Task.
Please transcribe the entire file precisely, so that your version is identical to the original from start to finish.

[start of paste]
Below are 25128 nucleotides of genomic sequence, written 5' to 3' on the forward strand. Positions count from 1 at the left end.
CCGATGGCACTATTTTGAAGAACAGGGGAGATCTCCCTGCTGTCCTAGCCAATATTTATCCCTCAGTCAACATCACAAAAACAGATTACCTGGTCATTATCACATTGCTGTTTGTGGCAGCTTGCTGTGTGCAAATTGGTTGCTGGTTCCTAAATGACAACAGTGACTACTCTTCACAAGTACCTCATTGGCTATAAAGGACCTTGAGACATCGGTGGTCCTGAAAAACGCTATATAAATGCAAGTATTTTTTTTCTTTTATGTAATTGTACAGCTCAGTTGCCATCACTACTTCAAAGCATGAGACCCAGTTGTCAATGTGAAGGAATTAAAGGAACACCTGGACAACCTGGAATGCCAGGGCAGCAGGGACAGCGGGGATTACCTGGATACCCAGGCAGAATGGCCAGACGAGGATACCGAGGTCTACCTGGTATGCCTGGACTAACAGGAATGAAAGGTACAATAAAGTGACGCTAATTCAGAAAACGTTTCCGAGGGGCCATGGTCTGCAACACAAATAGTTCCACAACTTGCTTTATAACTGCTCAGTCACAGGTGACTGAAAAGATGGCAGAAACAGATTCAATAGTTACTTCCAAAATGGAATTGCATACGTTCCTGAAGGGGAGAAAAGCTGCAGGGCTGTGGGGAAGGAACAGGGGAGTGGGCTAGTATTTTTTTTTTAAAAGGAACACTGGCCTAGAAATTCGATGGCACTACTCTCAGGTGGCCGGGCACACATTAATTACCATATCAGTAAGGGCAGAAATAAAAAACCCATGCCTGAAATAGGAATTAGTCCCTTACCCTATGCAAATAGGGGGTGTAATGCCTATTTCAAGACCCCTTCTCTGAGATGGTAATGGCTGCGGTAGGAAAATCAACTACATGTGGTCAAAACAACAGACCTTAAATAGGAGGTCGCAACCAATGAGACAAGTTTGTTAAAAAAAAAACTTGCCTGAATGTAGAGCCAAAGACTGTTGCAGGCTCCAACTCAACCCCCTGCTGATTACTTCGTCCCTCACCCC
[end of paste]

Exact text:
Below are 25128 nucleotides of genomic sequence, written 5' to 3' on the forward strand. Positions count from 1 at the left end.
CCGATGGCACTATTTTGAAGAACAGGGGAGATCTCCCTGCTGTCCTAGCCAATATTTATCCCTCAGTCAACATCACAAAAACAGATTACCTGGTCATTATCACATTGCTGTTTGTGGCAGCTTGCTGTGTGCAAATTGGTTGCTGGTTCCTAAATGACAACAGTGACTACTCTTCACAAGTACCTCATTGGCTATAAAGGACCTTGAGACATCGGTGGTCCTGAAAAACGCTATATAAATGCAAGTATTTTTTTTCTTTTATGTAATTGTACAGCTCAGTTGCCATCACTACTTCAAAGCATGAGACCCAGTTGTCAATGTGAAGGAATTAAAGGAACACCTGGACAACCTGGAATGCCAGGGCAGCAGGGACAGCGGGGATTACCTGGATACCCAGGCAGAATGGCCAGACGAGGATACCGAGGTCTACCTGGTATGCCTGGACTAACAGGAATGAAAGGTACAATAAAGTGACGCTAATTCAGAAAACGTTTCCGAGGGGCCATGGTCTGCAACACAAATAGTTCCACAACTTGCTTTATAACTGCTCAGTCACAGGTGACTGAAAAGATGGCAGAAACAGATTCAATAGTTACTTCCAAAATGGAATTGCATACGTTCCTGAAGGGGAGAAAAGCTGCAGGGCTGTGGGGAAGGAACAGGGGAGTGGGCTAGTATTTTTTTTTTAAAAGGAACACTGGCCTAGAAATTCGATGGCACTACTCTCAGGTGGCCGGGCACACATTAATTACCATATCAGTAAGGGCAGAAATAAAAAACCCATGCCTGAAATAGGAATTAGTCCCTTACCCTATGCAAATAGGGGGTGTAATGCCTATTTCAAGACCCCTTCTCTGAGATGGTAATGGCTGCGGTAGGAAAATCAACTACATGTGGTCAAAACAACAGACCTTAAATAGGAGGTCGCAACCAATGAGACAAGTTTGTTAAAAAAAAAACTTGCCTGAATGTAGAGCCAAAGACTGTTGCAGGCTCCAACTCAACCCCCTGCTGATTACTTCGTCCCTCACCCC